Welcome to Eric Hameleers (Alien BOB)'s Wiki pages.
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Wireless card support in linux is pretty good nowadays, as more and more vendors realize there is not per definition evil in using and releasing Open Source Software, or in co-operation with Open Source developers. For the old-style 11Mbit PCMCIA cards, drivers have existed for some time now (hostap, linux-wlan) and a few 54 Mbit card drivers have even made it into the kernel (prism54 and ipw2200/ipw2200). Drivers like madwifi (for Atheros chipsets) and rt2x00 (for RaLink chipsets) receive vendor support and are covering a significant part of currently sold wireless cards, while bcm43xx (for Broadcom 43xx chips) and acx100/111 (for Texas Instruments chipsets) are reverse-engineered drivers due to lack of support from the manufacturers, who refuse to publish specifications of their hardware.
Still, there are many other wireless cards for which no driver exists at all. An Open Source project, ndiswrapper, was created to fill this gap. Ndiswrapper implements the needed Windows kernel API calls and NDIS (Network Driver Interface Specification) API calls as a Linux kernel module. This allows ndiswrapper to load a Windows driver for any wireless network card and let this driver run natively. Nearly all wireless cards with a Windows driver can be made functional in Linux this way, although this approach puts an extra load on your CPU because of the extra software layer.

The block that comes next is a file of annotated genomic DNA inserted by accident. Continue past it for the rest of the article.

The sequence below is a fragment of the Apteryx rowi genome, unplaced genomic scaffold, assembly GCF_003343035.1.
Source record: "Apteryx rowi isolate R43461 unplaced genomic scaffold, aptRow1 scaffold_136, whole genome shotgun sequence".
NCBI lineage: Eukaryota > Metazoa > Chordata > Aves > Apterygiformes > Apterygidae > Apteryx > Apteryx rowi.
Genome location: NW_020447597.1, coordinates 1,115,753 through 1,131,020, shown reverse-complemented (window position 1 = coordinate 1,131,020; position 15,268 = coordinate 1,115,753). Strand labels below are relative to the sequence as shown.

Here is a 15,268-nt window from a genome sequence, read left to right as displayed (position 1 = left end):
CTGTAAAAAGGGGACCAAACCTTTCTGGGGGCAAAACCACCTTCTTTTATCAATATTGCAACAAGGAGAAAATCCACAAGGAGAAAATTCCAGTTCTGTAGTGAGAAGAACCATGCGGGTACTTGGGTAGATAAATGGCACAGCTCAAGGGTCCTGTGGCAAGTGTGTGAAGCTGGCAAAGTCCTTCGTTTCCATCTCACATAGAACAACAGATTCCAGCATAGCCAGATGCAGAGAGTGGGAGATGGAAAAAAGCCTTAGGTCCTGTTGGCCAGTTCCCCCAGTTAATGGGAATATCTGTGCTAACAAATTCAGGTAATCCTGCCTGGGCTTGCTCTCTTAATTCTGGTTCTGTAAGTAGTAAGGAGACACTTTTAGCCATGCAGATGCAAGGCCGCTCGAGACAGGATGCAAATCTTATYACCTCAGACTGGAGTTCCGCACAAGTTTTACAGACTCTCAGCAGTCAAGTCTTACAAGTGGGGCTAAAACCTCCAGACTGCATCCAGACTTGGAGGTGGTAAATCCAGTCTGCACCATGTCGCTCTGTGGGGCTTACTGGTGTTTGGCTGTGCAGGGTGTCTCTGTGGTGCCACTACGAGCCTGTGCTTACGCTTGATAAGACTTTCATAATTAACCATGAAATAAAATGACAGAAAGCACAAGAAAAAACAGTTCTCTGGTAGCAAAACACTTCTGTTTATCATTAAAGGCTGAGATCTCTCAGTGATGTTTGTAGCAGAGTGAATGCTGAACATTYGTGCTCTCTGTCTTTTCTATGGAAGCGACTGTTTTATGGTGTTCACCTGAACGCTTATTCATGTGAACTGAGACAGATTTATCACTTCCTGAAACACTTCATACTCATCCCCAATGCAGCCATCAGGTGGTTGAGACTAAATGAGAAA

Also, ndiswrapper-driven cards tend to crash the kernel in high-load situations and even though you should run a Linux kernel with at least 8K stack size (which is the default in Slackware), some NDIS drivers seem to need stack sizes as high as 32K to properly function.
The 32K stack size is not something you can configure in an unpatched kernel, and since I have only read about these large kernel stack sizes in non-Slackware mailing lists, I'd say: stick to the default stack size of 8K you find in Slackware kernel, unless you experience strange kernel crashes that you can trace back to the ndiswrapper module…
For now, rest assured that you probably will not need to change anything to your running kernel to get ndiswrapper support for your wireless card. The rest of the page will concern itself with detailing how to obtain the ndiswrapper source code, how to build and install the software, how to install a Windows driver, and how to configure your card. WPA encryption is discussed in the final paragraph.
Ndiswrapper releases can be downloaded from SourceForge. For Slackware 10.2 and earlier, you should stick to release 1.15 or earlier (see the next paragraph). For 2.4 kernels, 1.14 is the last one that compiles. Note that you will have to be running a supported kernel, which means at least 2.6.6 or 2.4.26.
Note that at some point, the developers seem to have dropped support for the older GCC 3.3 compiler. I can not build the 1.16 release on Slackware 10.2 for instance. You can either compile the downloaded source package yourself, by running